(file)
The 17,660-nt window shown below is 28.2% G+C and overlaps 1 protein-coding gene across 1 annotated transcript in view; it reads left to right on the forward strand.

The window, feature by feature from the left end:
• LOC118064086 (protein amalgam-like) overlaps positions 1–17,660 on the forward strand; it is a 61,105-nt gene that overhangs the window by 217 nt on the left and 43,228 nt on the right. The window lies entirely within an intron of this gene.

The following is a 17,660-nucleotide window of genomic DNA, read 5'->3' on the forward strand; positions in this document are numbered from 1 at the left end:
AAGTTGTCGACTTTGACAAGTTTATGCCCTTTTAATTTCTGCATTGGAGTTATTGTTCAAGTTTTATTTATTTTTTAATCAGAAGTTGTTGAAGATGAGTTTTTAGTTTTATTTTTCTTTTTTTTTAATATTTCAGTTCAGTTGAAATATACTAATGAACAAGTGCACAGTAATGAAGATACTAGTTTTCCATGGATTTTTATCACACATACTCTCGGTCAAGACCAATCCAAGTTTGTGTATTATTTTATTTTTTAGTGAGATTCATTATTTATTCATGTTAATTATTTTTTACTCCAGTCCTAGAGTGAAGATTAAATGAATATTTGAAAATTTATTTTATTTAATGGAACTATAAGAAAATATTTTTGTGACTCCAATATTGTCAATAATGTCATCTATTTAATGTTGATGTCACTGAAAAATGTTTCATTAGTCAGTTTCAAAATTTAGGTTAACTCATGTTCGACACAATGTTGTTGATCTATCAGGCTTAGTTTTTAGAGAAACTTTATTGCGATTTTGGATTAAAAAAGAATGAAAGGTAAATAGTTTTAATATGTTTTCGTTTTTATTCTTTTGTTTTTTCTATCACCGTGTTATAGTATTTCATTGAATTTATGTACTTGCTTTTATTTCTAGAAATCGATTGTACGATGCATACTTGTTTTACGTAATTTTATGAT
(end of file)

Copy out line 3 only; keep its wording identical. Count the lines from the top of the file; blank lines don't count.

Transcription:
• LOC118064086 (protein amalgam-like) overlaps positions 1–17,660 on the forward strand; it is a 61,105-nt gene that overhangs the window by 217 nt on the left and 43,228 nt on the right. The window lies entirely within an intron of this gene.